Gloria Borges, for example, is a 30-year-old lawyer who graduated top of her class from Stanford law. She worked at her dream law firm in Los Angeles and was on the fast-track towards becoming a partner. She was a happy and successful young woman who had constantly achieved her goals. Then, at the age of twenty-eight, Gloria was diagnosed with stage four colon cancer. The doctors gave her six months to a year to live and said she would never practice law nor play basketball again. By all accounts the world had dealt Gloria a losing hand, but she saw things differently and chose to make her diagnosis a blessing. “The doctors told me the cancer was aggressive, so I told them so am I."
Borges began the Wunderglo Foundation, which is set to raise a quarter-billion dollars to help find a cure for colon cancer. In addition, she runs a successful blog under the same name, documenting her treatment and recovery process. Borges’ writing has connected her with hundreds of people across the world who are in similar situations. Through her experiences and choices, Borges has helped countless people battling similar illnesses find joy, discover new treatments, and choose to not let a life-threatening illness dictate their lives. “Getting my diagnosis, I wasn’t going to let that stop me from living my life and being happy,” she told us. “And in response I think I’ve lived a fuller life than I did before. I’m taking risks, I don’t get caught up in stupid bullshit anymore, I just have a good time - that’s the way to live.”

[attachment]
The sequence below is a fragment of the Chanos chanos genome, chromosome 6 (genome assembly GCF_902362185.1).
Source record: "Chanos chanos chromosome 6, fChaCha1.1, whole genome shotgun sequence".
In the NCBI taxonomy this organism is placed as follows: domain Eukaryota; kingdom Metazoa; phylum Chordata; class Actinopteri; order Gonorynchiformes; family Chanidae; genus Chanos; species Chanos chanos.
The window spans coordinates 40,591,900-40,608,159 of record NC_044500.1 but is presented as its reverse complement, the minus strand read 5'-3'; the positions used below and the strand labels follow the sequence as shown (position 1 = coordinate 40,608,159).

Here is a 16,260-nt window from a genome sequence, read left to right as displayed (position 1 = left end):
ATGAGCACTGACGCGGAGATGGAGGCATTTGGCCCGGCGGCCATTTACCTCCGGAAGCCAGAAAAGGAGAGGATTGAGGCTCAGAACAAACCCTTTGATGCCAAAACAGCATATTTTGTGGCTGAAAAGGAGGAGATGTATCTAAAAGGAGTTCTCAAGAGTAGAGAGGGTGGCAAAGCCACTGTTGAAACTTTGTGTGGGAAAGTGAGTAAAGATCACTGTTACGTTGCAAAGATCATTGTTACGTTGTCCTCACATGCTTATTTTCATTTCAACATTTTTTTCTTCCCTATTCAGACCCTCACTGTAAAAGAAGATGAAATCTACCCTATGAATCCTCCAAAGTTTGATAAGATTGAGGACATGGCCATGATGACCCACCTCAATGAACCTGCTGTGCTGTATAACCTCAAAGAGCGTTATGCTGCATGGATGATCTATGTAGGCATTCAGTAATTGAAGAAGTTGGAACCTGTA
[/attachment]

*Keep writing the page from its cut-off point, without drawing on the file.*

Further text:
When reflecting on the 70 plus subjects we have documented so far, we’re seeing time after time that the happiest people we meet are those who have made choices to be happy, even in the face of seemingly negative circumstances. From an outside perspective, some of these people should not be happy—they struggle to make ends meet, they’ve lost children, they have demanding jobs, they’re struggling against a life-threatening illness—yet they are genuinely happy. They’ve chosen that for themselves.
We have filmed over 100 hours with people living on the West Coast, and our next step is to travel the rest of the country. We have cut together numerous short spots introducing some of our “happy people” and their ideas about the subject. These videos are viewable on our website. We recently launched a Kickstarter campaign to help raise funds to complete the next step of this journey. Additionally our Kickstarter video requests that backers connect us with “the happiest person you know.” Happiness could be the ultimate commodity. Why then, do we not celebrate the happiest amongst us? We spend a lot of time praising the wealthiest and most famous, but why not the happiest? Aren’t they the ones we should be looking up to?
Tell us about the happiest person you know. Click DO it here to become a part of our film.
This project is part of GOOD's series Push for Good—our guide to crowdfunding creative progress.
Is Russophobia a Thing? Yes, it sounds like paranoid, Putin-backed propaganda, but the term also sheds light on the West’s history of Russian stereotypes.
Opinion Mark Hay
Low-Wage Workers of the World United in Fight for Living Wage The people have spoken, but will the corporations listen?
Business Craig Carilli
Dreaming of Walter Scott …And Eric Harris, and Freddie Gray, whose videotaped deaths are feeding the nightmares of black Americans.
Opinion Kasai Rex
Black Lives Matter is Collecting Audio Recordings for a Public Story Bank The project asks people to imagine a world where black life is valued.
Culture Tasbeeh Herwees
Insulted Native American Actors Abandon Filming For Adam Sandler’s New Movie The script included gags that traded on racist ideas about Native Americans.
Culture David Rhee
Neighborday Idea #6: Organize a Neighborhood Fruit Harvest If there’s surplus fruit in your neighborhood, pool together your resources and share it with those in need. #LetsNeighbor
Cities Autumn Rooney